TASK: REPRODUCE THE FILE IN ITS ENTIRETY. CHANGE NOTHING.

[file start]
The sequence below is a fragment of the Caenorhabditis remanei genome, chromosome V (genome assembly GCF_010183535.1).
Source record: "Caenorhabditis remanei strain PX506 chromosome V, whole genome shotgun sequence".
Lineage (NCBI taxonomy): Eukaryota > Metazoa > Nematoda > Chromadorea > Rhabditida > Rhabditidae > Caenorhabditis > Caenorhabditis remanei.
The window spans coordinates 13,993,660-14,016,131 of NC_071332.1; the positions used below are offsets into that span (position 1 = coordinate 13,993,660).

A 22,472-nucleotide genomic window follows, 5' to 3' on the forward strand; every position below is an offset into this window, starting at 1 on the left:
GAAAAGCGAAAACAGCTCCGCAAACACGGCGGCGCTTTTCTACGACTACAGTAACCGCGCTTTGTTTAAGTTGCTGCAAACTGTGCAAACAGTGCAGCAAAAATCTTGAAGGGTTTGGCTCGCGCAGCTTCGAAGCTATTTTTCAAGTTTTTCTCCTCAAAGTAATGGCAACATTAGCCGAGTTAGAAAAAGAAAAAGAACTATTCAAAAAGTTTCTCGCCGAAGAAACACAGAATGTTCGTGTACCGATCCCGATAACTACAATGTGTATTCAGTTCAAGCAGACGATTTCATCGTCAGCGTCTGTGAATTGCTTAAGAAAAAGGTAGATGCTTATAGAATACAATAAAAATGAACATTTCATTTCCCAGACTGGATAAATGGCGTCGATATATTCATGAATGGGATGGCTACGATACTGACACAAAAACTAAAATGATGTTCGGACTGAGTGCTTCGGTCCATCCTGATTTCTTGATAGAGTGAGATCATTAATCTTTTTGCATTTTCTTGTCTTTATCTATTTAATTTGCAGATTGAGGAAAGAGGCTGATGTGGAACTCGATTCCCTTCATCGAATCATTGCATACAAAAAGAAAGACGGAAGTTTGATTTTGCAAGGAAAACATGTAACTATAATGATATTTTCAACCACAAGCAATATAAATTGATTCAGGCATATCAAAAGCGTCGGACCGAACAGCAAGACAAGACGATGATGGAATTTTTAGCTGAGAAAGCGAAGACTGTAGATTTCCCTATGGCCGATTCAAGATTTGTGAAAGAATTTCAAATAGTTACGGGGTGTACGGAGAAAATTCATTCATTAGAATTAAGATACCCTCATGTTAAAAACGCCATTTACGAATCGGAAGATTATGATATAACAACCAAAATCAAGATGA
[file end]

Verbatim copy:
The sequence below is a fragment of the Caenorhabditis remanei genome, chromosome V (genome assembly GCF_010183535.1).
Source record: "Caenorhabditis remanei strain PX506 chromosome V, whole genome shotgun sequence".
Lineage (NCBI taxonomy): Eukaryota > Metazoa > Nematoda > Chromadorea > Rhabditida > Rhabditidae > Caenorhabditis > Caenorhabditis remanei.
The window spans coordinates 13,993,660-14,016,131 of NC_071332.1; the positions used below are offsets into that span (position 1 = coordinate 13,993,660).

A 22,472-nucleotide genomic window follows, 5' to 3' on the forward strand; every position below is an offset into this window, starting at 1 on the left:
GAAAAGCGAAAACAGCTCCGCAAACACGGCGGCGCTTTTCTACGACTACAGTAACCGCGCTTTGTTTAAGTTGCTGCAAACTGTGCAAACAGTGCAGCAAAAATCTTGAAGGGTTTGGCTCGCGCAGCTTCGAAGCTATTTTTCAAGTTTTTCTCCTCAAAGTAATGGCAACATTAGCCGAGTTAGAAAAAGAAAAAGAACTATTCAAAAAGTTTCTCGCCGAAGAAACACAGAATGTTCGTGTACCGATCCCGATAACTACAATGTGTATTCAGTTCAAGCAGACGATTTCATCGTCAGCGTCTGTGAATTGCTTAAGAAAAAGGTAGATGCTTATAGAATACAATAAAAATGAACATTTCATTTCCCAGACTGGATAAATGGCGTCGATATATTCATGAATGGGATGGCTACGATACTGACACAAAAACTAAAATGATGTTCGGACTGAGTGCTTCGGTCCATCCTGATTTCTTGATAGAGTGAGATCATTAATCTTTTTGCATTTTCTTGTCTTTATCTATTTAATTTGCAGATTGAGGAAAGAGGCTGATGTGGAACTCGATTCCCTTCATCGAATCATTGCATACAAAAAGAAAGACGGAAGTTTGATTTTGCAAGGAAAACATGTAACTATAATGATATTTTCAACCACAAGCAATATAAATTGATTCAGGCATATCAAAAGCGTCGGACCGAACAGCAAGACAAGACGATGATGGAATTTTTAGCTGAGAAAGCGAAGACTGTAGATTTCCCTATGGCCGATTCAAGATTTGTGAAAGAATTTCAAATAGTTACGGGGTGTACGGAGAAAATTCATTCATTAGAATTAAGATACCCTCATGTTAAAAACGCCATTTACGAATCGGAAGATTATGATATAACAACCAAAATCAAGATGA